Do you have any favorite authors whose work you rave about to anyone who will listen?
You’ve read all of their books and may have even tried to imitate their style. Wouldn’t you love it if you could converse with them and get their feedback on how you could improve your writing?
In 1956, C. S. Lewis did just that for a young fan.
The British author of the beloved Chronicles of Narnia series received countless letters from children all around the world. He was careful to respond to each one. A collection of some of these responses can be found in the slim volume Letters to Children.
Among them are several of his letters to Joan, a young girl who wrote to him from the United States. She sent her first letter to Lewis in 1954. They would end up exchanging over twenty letters.
In one letter, Lewis outlined for Joan his five rules for writing well. Though the letter is now sixty years old, Lewis’s rules are still relevant for writers today.
Read on to discover C. S. Lewis’s five rules and how we can use them to improve our own writing.
C. S. Lewis’s 5 Writing Rules
1. Always try to use the language so as to make quite clear what you mean and make sure your sentence couldn’t mean anything else.
2. Always prefer the plain direct word to the long, vague one. Don’t implement promises, but keep them.
3. Never use abstract nouns when concrete ones will do. If you mean “More people died” don’t say “Mortality rose.”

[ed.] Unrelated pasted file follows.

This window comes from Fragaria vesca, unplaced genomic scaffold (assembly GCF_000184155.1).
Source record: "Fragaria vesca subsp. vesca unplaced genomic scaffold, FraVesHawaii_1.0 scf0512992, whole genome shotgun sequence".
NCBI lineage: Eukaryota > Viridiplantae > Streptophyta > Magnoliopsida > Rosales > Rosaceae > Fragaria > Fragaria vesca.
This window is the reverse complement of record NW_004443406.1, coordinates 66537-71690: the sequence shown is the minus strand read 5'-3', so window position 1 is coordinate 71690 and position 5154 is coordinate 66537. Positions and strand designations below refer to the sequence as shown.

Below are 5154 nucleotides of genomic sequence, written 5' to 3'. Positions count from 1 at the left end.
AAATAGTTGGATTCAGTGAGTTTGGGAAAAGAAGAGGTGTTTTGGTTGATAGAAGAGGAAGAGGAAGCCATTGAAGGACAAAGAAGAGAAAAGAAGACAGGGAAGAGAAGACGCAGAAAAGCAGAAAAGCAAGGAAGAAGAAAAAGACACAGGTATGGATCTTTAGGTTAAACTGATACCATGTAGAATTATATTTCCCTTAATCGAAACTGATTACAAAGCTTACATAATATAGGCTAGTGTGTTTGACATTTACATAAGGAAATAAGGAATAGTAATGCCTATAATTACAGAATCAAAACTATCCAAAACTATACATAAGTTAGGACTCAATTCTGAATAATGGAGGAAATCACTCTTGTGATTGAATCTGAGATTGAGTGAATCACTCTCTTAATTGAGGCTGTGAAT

4. In writing. Don’t use adjectives which merely tell us how you want us to feel about the thing you are describing. I mean, instead of telling us a thing was “terrible,” describe it so that we’ll be terrified. Don’t say it was “delightful”; make us say “delightful” when we’ve read the description. You see, all those words (horrifying, wonderful, hideous, exquisite) are only like saying to your readers, “Please will you do my job for me.”
5. Don’t use words too big for the subject. Don’t say “infinitely” when you mean “very”; otherwise you’ll have no word left when you want to talk about something really infinite.
Lewis’s Rules in a Nutshell
All five of these rules share a common underlying principle: when you are writing, your first and foremost concern should be for your reader.
We do not write solely for ourselves but to share our writing with the world.
With that in mind, when you edit your writing, you should try to imagine yourself as your reader.
You, of course, know what was in your head when you wrote those lines, but how will someone interpret them who doesn’t know you?
Are your sentences clear and simple? Are any confusing? Could any have double meanings? Are you using so many long and obscure words that your writing sounds pretentious? Is it too difficult to read?
Lewis warns us not to weigh down our sentences with too many adjectives: show, don’t tell. Let your passion come through. Make your readers feel as if they are seeing with your eyes.
Write in a way that they can see the colors, taste the foods, feel the atmosphere of a room they have never stepped foot in before, and smell the rich and varied scents of the new worlds and experiences you share with them.
Lewis on What it Means to Be a Writer
Of course, that is all easier said than done. And Lewis understood this.
At the beginning of his letter to Joan, he critiqued a piece of her writing and observed,